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AGO Opinion 07007

Statute of Limitations for claims filed under the Miscellaneus Claims Act, Neb. Rev. Stat. §§ 81-8,294 to 81-8,301 (2003).
(February 27, 2007)

Opinion 07007

SUBJECT: Statute of Limitations for claims filed under the Miscellaneous Claims Act, Neb. Rev. Stat. ¶¶ 81-8,294 to 81-8,301 (2003).

REQUESTED BY: Gerry Oligmueller, acting DAS Director, Claims Board Member on behalf of the Board.

WRITTEN BY: Jon Bruning, Attorney General
Tom Stine, Assistant Attorney General

You have requested an opinion of the Attorney General concerning issues relating to the statute of limitations for filing claims governed by the Miscellaneous Claims Act, Neb. Rev. Stat. §§ 81-8,294 to 81-8,301 (2003). More specifically you have posed the following three questions:

1. Does the two-year statute of limitations set forth in Neb. Rev. Stat. § 25-218 (1995), apply to claims filed against the State under the Miscellaneous Claims Act?

2. Does the two-year statute of limitations set forth in Neb. Rev. Stat. § 25-218 (1995), apply to Miscellaneous Claims filed against the State under Neb. Rev. Stat. § 66-1531 (2003)?

3. Is there any exception to the application of Neb. Rev. Stat. § 25-218 (1995) to Miscellaneous Claims filed against the State?


1. Does the two-year statute of limitations set forth in § 25-218 apply to claims filed against the State under the Miscellaneous Claims Act?

Yes. We believe that Neb. Rev. Stat. § 25-218 (1995) applies to miscellaneous claims filed pursuant to the Nebraska State Miscellaneous Claims Act, Neb. Rev. Stat. §§ 81-8,294 to 81-8,301 (2003) (“Miscellaneous Claims Act”). The Miscellaneous Claims Act does not contain a specific statute of limitations section or provision proscribing the time period for filing a miscellaneous claim against the State. However, § 25-218 states:

Every claim and demand against the State shall be forever barred unless action is brought thereon within two years after the claim arose. Every claim and demand on behalf of the State, except for revenue, or upon official bonds, or for loans or money belonging to the school funds, or loans of school or other trust funds, or to lands or interest in lands thereto belonging, shall be barred by the same lapse of time as is provided by the law in case of like demands between private parties. This section shall not apply to any claim or demand against the State regarding property taxes.

The opening sentence of § 25-218 says that “[e]very claim and demand against the State” is barred unless “action is brought thereon within two years after the claim arose.” The plain language of this sentence demonstrates that the limitation applies to all “claims and demands;” this would include a miscellaneous claim filed under the Miscellaneous Claims Act. It is presumed the Legislature meant what it said when it classified “every claim and demand” as being subject to the two year limitation:

Statutory language is to be given its plain and ordinary meaning, and an appellate court will not resort to interpretation to ascertain the meaning of statutory words which are plain, direct, and unambiguous. Metropolitan Util. Dist. v. Aquila, Inc., 271 Neb. 454, 712 N.W.2d 280 (2006). In the absence of ambiguity, courts must give effect to the statutes as they are written. If the language of a statute is clear, the words of such statute are the end of any judicial inquiry regarding its meaning.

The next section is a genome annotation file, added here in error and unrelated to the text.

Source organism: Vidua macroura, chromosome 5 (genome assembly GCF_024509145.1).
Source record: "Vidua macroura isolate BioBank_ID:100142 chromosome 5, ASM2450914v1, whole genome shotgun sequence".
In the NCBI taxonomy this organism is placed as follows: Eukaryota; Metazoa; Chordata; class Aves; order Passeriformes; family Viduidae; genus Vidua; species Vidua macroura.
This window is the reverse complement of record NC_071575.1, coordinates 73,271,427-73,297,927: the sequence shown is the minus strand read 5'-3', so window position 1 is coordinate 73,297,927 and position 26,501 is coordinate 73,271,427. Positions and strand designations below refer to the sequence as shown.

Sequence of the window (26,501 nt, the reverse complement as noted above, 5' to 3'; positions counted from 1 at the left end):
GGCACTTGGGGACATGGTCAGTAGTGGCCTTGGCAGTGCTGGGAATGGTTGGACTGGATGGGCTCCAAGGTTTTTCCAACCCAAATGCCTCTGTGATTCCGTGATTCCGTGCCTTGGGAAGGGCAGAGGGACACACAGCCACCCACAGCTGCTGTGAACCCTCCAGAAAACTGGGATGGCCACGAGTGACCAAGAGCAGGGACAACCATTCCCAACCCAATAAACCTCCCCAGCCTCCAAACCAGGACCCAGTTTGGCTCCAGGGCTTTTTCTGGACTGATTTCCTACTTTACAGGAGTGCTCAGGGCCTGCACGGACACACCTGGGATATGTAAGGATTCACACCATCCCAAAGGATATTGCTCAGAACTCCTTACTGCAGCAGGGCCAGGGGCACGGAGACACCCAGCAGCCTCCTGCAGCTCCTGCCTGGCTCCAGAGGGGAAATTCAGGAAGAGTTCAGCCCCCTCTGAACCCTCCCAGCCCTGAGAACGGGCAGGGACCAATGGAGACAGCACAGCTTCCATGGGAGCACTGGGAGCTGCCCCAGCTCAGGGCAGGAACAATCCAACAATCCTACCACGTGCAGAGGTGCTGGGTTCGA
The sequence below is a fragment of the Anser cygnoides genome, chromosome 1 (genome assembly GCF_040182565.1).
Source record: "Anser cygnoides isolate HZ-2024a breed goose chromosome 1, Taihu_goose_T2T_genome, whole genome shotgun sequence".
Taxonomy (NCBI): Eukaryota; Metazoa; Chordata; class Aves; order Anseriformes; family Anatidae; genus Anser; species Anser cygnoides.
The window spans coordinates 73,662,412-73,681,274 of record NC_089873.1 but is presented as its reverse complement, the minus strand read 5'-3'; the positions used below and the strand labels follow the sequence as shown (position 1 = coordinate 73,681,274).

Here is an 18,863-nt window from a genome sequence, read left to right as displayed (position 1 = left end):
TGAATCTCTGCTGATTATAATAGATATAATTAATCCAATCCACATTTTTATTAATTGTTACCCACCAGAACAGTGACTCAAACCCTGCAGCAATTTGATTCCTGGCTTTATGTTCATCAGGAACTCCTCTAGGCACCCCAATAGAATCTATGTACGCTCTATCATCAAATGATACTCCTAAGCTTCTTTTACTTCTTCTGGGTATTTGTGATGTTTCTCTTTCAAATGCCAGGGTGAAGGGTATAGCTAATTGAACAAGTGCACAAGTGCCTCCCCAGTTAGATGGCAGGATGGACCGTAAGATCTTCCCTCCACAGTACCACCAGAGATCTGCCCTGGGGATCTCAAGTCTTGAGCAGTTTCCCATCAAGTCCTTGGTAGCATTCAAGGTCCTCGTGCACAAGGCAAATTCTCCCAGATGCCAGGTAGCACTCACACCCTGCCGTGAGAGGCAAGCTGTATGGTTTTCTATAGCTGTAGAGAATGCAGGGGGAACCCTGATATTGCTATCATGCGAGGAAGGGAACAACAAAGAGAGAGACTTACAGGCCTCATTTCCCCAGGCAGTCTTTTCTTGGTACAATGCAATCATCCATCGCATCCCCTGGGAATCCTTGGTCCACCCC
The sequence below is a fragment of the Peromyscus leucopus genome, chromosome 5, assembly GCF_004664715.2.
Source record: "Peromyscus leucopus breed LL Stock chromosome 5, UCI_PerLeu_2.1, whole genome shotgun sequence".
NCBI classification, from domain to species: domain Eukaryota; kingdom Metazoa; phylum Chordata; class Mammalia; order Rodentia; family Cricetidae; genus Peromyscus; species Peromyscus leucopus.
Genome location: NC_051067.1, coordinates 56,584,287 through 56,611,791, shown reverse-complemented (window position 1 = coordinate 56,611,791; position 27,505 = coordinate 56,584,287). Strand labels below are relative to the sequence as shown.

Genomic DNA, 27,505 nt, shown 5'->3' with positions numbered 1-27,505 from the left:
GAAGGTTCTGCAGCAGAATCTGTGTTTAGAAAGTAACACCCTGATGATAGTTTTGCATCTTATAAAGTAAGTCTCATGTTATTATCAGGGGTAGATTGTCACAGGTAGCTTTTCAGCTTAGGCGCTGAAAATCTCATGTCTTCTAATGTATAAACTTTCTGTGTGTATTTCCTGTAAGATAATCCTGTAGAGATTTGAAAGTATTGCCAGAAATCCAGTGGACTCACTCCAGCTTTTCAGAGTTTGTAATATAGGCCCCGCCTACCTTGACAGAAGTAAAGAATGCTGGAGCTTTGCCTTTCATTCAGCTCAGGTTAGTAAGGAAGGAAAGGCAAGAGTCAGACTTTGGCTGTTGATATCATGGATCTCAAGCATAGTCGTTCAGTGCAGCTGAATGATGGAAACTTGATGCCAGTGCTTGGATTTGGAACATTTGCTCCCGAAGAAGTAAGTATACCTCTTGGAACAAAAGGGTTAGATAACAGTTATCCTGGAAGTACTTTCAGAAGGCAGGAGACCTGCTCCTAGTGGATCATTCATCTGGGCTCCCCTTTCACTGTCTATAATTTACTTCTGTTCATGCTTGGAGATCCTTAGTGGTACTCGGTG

Turco v. Schuning, 271 Neb. 770, 773, 716 N.W.2d 415, 417-18 (2006).

In other State claim statutory schemes, the Legislature enacted a specific statute of limitation that applies to a specific claim procedure. See, the State Tort Claims Act, Neb. Rev. Stat. § 81-8,227 (2003), and the Contract Claims Act Neb. Rev. Stat. § 81-8,306 (2003). However, as stated above, no specific statute of limitations was provided when the Miscellaneous Claims Act was enacted. Because §§ 81-8,227 & 81-8,306 are specific statutes of limitation, they would apply over the general statute of limitation found in § 25-218:

In determining which statute of limitations applies to any given cause of action, we bear in mind that a special statute of limitations controls and takes precedence over a general statute of limitations because the special statute is a specific expression of legislative will concerning a particular subject.
Wendeln v. The Beatrice Manor, Inc., 271 Neb. 373, 380, 712 N.W.2d 226, 235 (2006).

Therefore, the plain, ordinary meaning of § 25-218 is that every claim or demand against the State is barred if action is not brought thereon within two years from the time the claim arose. This would apply to miscellaneous claims.

We have had occasion to discuss this issue in a prior opinion request. In 1981, in Op. Att’y Gen. No. 81074 (April 14, 1981), we stated:

Second, you inquire whether there are any statutes of limitation which apply to the payment of “miscellaneous claims.” Neb. Rev. Stat. § 25-218 (Reissue 1979) is a general statute which applies to all claims against the state for which there is no more specific limitation. Consequently, it appears that statute would apply to the payment of claims under Neb. Rev. Stat. § 81-8,236 (Reissue 1976).

The relevant language of §§ 25-218 & 81-8,236 has not changed since our 1981 opinion, and thus, our opinion that § 25-218 sets forth the applicable statute of limitations remains.

The fact that § 25-218 is contained in Article 2 of the Civil Procedure section of the Nebraska Statutes, does not restrict its application to the Miscellaneous Claims Act. In Alegent Health Bergan Mercy Medical Center v. Haworth, 260 Neb. 63, 615 N.W.2d 460 (2000), the Nebraska Supreme Court was asked to determine between competing statutes of limitation found in the Nebraska Hospital Medical Liability Act and the Nebraska Probate Code. The Court found that it was required to harmonize the two statutes to determine the intent of the Legislature, and ascertain which statute applied: